biology infection and response


measles (virus)


fever,red skin rashes 

how does it spread?: 

inhalation of droplets from coughs and sneezes 

how can the risk be reduced?: 

isolation, cover mouth when coughing or sneezing 

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HIV (viruses)


affects immune system 

how does it spread?: 

direct sexual contact and exchange of body fluid 

how can the risk be reduced?: 

condoms, not sharing needles, screening blood before using it for transfusions 

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rose black spot


black or purple spots on leaves, leaves can turn yellow and fall off, effects the growth of plants 

how does it spread?: 

in the environment by water or wind 

how can the risk be reduced?: 

picking off the affected leaves 

what pathogen causes rose black spot?:


how is it treated?: 

by using fungicides, removing the dead or affected leaves 

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salmonella (bacteria)


fever, vomitting, diarrhea, stomach cramps 

how does it spread?:

in food that's eaten

how can the risk be reduced?: 

vacinate and keep cooked and raw foods seperate 

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gonorrhoea (bacteria)


thick yellow or green discharge from the vagina or penis, pain when urinating and infertility 

how does it spread?:

sexual contact 

how can the risk be reduced?: 

condoms, avoid sexual contact until the infection has been treated 

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what is a pathogen?:

microorganism that causes disease 

4 examples of pathogens:





how do bacteria cause disease?: 

releasing toxins in the body 

how do viruses cause disease?:

invade cells and use them to multiply and produce other viruses

3 ways that pathogens can be spread?:

air,water,direct contact 

what is an antigen?:

the antibody blinds to the antigen

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what type of pathogen causes malaria?:


how does malaria spread?:

by female mosquitos (vectors) 

what are the symptoms of malaria?:

headaches,high temperature,diarrhoea, vomitting and can cause death 

how can the spread of malaria be reduced?:

preventing the vectors from breeding 

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how different parts of the body are protected to s

stomach - produces acid that kills pathogens 

skin - barrier to pathogen entry, antimicrobial secretion 

nose - contains hair and mucus to trap particles that may contain pathogens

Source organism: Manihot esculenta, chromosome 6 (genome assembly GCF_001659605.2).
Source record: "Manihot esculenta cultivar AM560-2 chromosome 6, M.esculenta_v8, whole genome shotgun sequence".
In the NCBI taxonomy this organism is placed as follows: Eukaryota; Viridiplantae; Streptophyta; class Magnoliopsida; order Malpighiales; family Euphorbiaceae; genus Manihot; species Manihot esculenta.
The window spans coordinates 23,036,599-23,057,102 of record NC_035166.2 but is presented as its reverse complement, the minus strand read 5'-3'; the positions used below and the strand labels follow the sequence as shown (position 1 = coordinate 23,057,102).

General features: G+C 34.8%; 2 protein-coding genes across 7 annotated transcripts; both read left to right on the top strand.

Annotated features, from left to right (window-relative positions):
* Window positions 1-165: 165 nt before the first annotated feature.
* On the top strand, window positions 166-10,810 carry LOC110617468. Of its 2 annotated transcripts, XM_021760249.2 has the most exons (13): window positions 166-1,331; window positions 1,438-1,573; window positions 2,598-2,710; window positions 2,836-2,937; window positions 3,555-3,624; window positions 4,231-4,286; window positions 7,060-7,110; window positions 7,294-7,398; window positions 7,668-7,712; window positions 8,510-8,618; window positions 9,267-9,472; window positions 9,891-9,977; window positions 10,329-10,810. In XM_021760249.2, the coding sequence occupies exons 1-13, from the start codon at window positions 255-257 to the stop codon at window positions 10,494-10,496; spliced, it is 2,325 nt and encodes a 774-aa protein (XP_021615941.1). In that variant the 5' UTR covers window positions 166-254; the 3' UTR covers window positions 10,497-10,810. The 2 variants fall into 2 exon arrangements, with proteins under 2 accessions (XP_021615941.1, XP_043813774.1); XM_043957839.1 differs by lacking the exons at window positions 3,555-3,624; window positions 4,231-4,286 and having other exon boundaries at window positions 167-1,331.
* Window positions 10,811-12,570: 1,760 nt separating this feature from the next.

trachea/bronchi - secrete mucus that traps pathogens, cilia waft mucus to the back of the throat where it is swallowed 

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how can vaccination affect the spread of disease?:

it slows the infection rate down because more people are immune and have antibodies to disease 

how does a vaccination?:

a weakened pathogen gets injected white blood cells attack the pathogen which then creates antibodies to defend against the disease 

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what is an antibiotic?:

antibiotics are used to treat or prevent types of bacteria infection 

an example of an antibiotic: 


why can't antibiotics kill viruses?;

viruses live in cells and the antibiotics can damage the cells

what is an advantage of antibiotics?; 

can slow growth and kill many types of infection 

what is meant by antibiotic resistance?: 

when germs such as bacteria and fungi develop the ability to defeat drugs designed to kill them

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what is a painkiller?:

a tablet that relieves pain 

do painkillers kill pathogens?:

no they can only relieve pain 

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what is medicine made from?

foxgloves - digitalis 

willow - asprin (painkillers) 

mould - penicillin 

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drugs and how they are made

what is pre-clincial testing?:  - testing that doesn't happen on humans 

why do we test drugs?; - some drugs are toxic and may have harmful side effects 

what is a double-blind trial?:  - the doctor and the patient both don't know that the drug is being trialed 

what is a placebo?: - a dummy drug, doesn't have the actual drug in it 

how are modern drugs produced?: - in a labatory with synthetic verisons of plant extracts 

why is it important to produce drugs that treat viruses?: - viruses get attached to healthy cells to make new viruses 

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